In Economic Possibilities for our Grandchildren Keynes famously proposed that by about now we'd all be working 15 hours a week. As a result we've had endless little reports from the likes of the not economics frankly people suggesting that we should all indeed work only 15 hours a week and spend the rest of our time being poor. But there is another answer, the correct answer, to where all of Keynes' predicted leisure time has gone:
Women devote well over the equivalent of a working day each week to household chores – double the amount undertaken by men.
They spend an average of 11-and-a-half hours doing housework, while men complete just six.
A survey, commissioned by BBC Radio 4's Woman's Hour, found cooking was the most popular job.
Women said their chief responsibilities included changing sheets (86 per cent) and cleaning the toilet (83 per cent).
Whereas men were in charge of bins (80 per cent) and DIY (78 per cent).
The least popular tasks for both sexes were loo cleaning and ironing.
Keynes was proposing that as we got richer then we'd take more of our increased wealth as leisure. Which we have, in terms of our market working hours, to some extent at least. In the 1930s Saturday was still, for many, at least a half-working day. The standard 37.5 hour week of today would have been regarded as being near a part-time rather than full-time work load. But the real reduction in working hours has come as a result of the mechanisation of household production. Those microwaves, vacuum cleaners, gas ovens, central heating and so on, what Ha Joon Chang and Hans Rosling refer to collectively as the "washing machine", have led to a massive drop in the hours spent on running a home.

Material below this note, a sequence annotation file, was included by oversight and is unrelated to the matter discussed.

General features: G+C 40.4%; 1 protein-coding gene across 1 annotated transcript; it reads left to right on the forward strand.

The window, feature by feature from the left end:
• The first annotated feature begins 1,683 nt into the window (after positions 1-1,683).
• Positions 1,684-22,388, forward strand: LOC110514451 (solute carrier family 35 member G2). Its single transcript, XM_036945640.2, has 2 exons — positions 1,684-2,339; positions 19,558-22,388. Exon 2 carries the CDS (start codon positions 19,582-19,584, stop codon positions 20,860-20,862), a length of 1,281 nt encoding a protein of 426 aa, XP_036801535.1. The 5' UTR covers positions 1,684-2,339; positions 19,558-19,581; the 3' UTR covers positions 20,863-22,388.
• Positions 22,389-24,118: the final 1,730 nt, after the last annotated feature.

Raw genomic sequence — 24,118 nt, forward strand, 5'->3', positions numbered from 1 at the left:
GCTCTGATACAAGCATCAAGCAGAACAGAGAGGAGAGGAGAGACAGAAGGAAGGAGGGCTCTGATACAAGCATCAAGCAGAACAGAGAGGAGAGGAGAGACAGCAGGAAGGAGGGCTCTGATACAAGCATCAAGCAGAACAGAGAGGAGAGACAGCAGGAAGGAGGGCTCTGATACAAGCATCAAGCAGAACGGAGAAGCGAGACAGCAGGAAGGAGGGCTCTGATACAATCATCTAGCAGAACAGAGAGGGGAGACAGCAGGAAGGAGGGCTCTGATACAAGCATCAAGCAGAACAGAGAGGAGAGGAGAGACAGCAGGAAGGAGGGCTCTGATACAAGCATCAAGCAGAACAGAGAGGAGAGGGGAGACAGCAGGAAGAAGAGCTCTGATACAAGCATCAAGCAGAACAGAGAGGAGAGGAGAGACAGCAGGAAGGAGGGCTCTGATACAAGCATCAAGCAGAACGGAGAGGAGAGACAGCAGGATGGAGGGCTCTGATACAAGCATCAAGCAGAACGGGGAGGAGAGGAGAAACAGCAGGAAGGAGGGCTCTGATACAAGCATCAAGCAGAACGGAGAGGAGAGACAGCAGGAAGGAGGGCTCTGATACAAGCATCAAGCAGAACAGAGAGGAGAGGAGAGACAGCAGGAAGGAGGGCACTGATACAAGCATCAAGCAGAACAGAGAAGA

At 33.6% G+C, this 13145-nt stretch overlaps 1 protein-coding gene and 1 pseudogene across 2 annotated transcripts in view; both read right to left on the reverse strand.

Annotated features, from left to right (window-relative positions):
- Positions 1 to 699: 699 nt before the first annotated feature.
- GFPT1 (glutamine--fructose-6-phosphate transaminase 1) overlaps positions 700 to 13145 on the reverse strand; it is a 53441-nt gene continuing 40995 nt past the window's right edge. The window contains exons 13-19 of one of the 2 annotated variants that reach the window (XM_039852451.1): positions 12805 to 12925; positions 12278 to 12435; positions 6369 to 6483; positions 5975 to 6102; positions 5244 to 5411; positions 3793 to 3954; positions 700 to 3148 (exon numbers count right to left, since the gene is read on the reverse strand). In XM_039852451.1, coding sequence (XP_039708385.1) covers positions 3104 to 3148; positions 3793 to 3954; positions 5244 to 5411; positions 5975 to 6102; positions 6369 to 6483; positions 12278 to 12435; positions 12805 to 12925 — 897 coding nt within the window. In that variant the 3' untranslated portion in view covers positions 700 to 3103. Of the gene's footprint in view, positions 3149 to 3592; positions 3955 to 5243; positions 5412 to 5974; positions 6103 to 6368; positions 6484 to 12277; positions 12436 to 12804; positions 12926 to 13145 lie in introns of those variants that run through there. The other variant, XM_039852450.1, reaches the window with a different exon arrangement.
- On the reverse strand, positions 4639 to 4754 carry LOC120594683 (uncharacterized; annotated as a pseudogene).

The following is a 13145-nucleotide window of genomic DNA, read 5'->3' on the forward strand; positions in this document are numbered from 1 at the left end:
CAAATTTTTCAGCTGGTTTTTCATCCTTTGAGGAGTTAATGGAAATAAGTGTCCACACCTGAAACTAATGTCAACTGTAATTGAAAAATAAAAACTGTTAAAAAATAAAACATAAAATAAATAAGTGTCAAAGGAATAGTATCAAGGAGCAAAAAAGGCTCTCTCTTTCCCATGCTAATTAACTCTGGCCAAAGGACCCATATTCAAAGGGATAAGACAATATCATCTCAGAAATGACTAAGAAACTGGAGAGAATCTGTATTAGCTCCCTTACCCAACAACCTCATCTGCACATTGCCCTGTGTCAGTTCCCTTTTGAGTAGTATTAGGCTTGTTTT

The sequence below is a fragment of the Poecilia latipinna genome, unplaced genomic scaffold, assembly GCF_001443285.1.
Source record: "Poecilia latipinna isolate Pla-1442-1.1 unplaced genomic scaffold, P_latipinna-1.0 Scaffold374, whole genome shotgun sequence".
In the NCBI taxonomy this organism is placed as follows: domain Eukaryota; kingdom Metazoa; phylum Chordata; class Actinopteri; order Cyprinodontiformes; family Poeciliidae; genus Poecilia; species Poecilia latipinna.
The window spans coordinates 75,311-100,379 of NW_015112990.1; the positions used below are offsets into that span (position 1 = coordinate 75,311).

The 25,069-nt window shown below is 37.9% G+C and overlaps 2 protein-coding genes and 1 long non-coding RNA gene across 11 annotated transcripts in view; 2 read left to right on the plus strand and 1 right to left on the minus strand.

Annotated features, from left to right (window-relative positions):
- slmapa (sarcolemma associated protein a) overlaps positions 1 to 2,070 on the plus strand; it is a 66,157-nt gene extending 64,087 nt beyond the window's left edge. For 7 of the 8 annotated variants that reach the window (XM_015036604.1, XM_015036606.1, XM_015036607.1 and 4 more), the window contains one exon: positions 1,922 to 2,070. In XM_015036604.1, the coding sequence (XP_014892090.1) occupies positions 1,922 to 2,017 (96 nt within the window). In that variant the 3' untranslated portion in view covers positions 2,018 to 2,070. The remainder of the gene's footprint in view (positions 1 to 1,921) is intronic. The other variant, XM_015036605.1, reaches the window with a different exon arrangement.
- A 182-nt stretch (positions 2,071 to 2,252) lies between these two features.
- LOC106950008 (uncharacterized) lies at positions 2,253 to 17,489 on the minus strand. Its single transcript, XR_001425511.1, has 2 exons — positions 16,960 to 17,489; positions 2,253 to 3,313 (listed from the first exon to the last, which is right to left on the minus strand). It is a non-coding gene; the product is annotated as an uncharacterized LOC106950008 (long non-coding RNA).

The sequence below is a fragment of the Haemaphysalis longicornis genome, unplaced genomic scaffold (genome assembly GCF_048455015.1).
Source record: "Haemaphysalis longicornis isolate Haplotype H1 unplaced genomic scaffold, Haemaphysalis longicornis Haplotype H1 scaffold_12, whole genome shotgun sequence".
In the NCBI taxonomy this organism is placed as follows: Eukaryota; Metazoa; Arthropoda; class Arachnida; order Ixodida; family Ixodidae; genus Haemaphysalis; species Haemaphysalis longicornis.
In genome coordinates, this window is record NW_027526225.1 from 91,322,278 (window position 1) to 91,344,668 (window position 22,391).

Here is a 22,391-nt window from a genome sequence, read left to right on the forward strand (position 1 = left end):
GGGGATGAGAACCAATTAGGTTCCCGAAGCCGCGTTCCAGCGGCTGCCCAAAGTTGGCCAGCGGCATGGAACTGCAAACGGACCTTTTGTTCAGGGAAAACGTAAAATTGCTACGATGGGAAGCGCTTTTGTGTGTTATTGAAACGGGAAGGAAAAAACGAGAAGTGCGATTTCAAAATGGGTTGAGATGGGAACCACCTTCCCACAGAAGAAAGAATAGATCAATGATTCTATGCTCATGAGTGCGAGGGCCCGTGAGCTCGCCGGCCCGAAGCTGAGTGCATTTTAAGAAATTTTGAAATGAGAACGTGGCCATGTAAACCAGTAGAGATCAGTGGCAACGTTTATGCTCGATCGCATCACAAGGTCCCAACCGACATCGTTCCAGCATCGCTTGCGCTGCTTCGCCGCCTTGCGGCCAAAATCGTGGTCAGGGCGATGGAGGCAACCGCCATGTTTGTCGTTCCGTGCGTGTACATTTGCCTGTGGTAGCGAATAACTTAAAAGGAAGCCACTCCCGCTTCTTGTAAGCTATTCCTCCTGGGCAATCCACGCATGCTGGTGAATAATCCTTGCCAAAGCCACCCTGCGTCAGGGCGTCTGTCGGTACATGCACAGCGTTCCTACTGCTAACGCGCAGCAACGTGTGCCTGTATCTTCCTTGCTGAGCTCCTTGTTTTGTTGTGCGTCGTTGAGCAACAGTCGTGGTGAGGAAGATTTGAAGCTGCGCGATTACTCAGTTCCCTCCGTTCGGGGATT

It would be stretching it a bit to say that a housewife in 1930 was working 11.5 hours a day on housework but not much: it was certainly 8-10 hours a day, very much a full time job. And it's that labour that just isn't being done any more: leading to the explosion of leisure time that we all currently enjoy. Keynes was right in that we've taken more of our increased wealth in the form of leisure. It's just that we've taken it from the non-market, household, part of our labours rather than the market and paid side.